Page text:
Updated August 29 at 7:42am

Study: Fewer drugs may be necessary for HIV therapy

PROVIDENCE – A new multisite study reveals patients with drug-resistant HIV can safely achieve viral suppression – the primary goal of HIV therapy – without incorporating the traditional class of HIV medications into their treatment regimen.

To continue reading this article, please do one of the following.



Enter your email to receive Providence Business News' e-newsletters
and breaking news alerts.  

Study: Fewer drugs may be necessary for HIV therapy

Posted:

PROVIDENCE – A new multisite study reveals patients with drug-resistant HIV can safely achieve viral suppression – the primary goal of HIV therapy – without incorporating the traditional class of HIV medications into their treatment regimen.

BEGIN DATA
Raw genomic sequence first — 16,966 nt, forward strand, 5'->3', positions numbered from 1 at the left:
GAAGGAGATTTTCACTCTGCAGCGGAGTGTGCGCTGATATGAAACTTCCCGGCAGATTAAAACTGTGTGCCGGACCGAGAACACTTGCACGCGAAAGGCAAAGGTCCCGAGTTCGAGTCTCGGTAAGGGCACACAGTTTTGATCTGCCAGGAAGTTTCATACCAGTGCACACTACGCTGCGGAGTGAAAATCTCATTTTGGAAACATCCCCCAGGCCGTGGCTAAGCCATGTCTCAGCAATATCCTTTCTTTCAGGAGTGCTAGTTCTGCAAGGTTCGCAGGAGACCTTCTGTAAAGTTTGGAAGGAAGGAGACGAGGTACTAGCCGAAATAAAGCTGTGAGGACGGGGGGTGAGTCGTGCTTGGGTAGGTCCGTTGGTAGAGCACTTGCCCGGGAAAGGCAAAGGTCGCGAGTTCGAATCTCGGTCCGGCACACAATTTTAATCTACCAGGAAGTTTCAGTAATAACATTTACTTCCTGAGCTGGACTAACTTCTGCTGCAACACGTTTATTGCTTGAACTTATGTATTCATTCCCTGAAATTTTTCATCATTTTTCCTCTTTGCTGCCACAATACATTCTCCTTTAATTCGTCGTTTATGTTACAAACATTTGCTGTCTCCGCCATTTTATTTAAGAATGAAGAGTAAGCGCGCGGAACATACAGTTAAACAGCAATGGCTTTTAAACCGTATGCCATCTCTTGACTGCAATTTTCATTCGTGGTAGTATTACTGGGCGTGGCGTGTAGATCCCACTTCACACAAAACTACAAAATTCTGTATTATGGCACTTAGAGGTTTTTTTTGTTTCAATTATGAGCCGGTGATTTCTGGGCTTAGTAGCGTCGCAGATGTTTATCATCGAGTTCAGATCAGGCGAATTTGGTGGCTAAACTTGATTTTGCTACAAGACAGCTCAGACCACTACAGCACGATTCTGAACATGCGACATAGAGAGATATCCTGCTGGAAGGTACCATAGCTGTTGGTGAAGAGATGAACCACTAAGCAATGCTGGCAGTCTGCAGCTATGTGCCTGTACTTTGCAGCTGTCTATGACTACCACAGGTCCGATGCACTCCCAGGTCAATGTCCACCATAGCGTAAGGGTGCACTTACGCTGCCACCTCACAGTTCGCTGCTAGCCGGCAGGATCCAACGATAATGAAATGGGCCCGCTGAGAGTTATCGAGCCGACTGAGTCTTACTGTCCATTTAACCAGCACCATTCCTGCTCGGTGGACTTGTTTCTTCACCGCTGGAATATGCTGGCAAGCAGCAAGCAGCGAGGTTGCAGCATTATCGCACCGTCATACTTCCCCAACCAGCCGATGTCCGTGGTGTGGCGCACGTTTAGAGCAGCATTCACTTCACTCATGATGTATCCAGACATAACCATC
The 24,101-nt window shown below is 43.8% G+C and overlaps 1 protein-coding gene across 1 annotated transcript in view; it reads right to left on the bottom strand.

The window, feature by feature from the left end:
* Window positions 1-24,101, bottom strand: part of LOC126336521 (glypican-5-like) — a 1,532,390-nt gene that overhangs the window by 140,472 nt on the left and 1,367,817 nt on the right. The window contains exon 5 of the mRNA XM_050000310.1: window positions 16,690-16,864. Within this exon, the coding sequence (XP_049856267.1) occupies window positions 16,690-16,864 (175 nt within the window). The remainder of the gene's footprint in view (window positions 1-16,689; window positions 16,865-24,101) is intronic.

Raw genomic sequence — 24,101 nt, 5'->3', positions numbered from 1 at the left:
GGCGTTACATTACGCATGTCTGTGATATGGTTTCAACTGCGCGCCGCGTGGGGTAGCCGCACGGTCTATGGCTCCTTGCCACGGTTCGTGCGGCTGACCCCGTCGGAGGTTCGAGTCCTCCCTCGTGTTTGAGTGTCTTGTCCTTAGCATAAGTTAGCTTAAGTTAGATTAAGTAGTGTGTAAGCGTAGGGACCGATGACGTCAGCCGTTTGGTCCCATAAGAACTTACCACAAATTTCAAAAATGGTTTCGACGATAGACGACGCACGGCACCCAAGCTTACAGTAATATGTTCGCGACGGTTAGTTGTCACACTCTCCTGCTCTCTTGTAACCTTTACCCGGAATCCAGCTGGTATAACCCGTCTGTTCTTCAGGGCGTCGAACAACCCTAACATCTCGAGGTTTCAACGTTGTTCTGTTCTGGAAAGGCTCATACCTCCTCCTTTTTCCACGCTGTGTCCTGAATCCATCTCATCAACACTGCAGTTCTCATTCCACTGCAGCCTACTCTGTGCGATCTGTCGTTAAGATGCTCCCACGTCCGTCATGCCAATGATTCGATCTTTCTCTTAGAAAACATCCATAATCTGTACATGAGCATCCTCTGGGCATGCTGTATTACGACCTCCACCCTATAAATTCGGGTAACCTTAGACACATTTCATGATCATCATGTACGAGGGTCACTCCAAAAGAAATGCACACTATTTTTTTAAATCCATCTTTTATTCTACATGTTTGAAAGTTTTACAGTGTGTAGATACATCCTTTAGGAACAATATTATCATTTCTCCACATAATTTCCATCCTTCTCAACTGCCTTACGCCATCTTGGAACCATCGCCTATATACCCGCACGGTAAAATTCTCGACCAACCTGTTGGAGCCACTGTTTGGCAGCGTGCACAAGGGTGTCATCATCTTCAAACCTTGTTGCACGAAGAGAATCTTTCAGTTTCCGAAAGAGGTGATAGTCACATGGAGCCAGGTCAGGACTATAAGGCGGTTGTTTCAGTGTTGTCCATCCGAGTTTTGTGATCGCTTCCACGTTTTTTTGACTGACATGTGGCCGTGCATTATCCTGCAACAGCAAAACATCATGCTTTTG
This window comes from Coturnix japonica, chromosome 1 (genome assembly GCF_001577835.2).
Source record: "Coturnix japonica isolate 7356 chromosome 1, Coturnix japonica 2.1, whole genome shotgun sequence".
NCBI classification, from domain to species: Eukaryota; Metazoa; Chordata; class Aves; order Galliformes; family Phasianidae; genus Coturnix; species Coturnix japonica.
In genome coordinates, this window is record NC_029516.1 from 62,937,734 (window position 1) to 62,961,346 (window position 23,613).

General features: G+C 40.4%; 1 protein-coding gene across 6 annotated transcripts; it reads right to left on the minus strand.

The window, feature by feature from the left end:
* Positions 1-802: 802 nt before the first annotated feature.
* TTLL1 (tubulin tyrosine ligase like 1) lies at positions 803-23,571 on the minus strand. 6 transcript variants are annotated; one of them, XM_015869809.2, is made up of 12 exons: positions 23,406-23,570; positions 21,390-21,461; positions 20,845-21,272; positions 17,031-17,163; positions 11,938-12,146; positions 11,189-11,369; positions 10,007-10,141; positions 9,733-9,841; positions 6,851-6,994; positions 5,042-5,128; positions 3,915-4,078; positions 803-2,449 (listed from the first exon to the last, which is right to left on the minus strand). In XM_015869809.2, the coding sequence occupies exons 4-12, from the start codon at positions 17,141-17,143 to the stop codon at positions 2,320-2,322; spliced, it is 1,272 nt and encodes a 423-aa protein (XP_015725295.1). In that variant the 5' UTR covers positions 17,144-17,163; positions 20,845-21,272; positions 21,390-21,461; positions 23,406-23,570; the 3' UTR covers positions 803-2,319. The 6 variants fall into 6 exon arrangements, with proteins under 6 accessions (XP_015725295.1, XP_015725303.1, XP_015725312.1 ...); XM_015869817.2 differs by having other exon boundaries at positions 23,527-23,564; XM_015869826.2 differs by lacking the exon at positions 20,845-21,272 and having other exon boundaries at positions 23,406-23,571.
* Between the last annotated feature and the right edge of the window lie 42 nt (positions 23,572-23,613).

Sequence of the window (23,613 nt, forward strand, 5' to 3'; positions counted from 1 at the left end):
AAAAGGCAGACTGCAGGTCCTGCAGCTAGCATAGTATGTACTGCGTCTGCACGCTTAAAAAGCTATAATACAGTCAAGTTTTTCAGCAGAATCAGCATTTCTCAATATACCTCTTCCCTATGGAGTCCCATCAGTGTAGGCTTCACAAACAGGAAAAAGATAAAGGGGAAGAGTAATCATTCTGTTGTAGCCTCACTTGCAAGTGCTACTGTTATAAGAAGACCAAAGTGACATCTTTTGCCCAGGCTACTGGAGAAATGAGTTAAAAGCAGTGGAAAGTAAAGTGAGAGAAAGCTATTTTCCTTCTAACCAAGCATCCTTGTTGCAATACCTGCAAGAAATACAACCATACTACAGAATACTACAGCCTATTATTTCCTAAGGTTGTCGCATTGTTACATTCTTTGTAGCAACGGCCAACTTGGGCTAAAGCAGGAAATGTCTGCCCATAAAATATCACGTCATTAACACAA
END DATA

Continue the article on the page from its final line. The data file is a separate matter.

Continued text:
The research was led by Dr. Karen Tashima, director of the HIV Clinical Trials Program at The Miriam Hospital, who served as study chair.

Tashima and colleagues presented the results from the 48-week study at the annual Conference for Retroviruses and Opportunistic Infections in Atlanta on March 6.

According to the study, treatment-experienced patients can leave out this class of medication, known as nucleoside reverse transcriptase inhibitors, as part of the regimen. These results could change treatment guidelines, lessen side effects and increase adherence rates, the researchers say.

“Drugs from this class may not be needed if the new treatment plan contains more effective medications,” said Tashima. •

27~50, 031813 HEALTH CARE News Briefs, , 27~50, ISSUE031813EXPORT.pbn

Comments

No comments on this story | Please log in to comment by clicking here
Please log in or register to add your comment
Latest News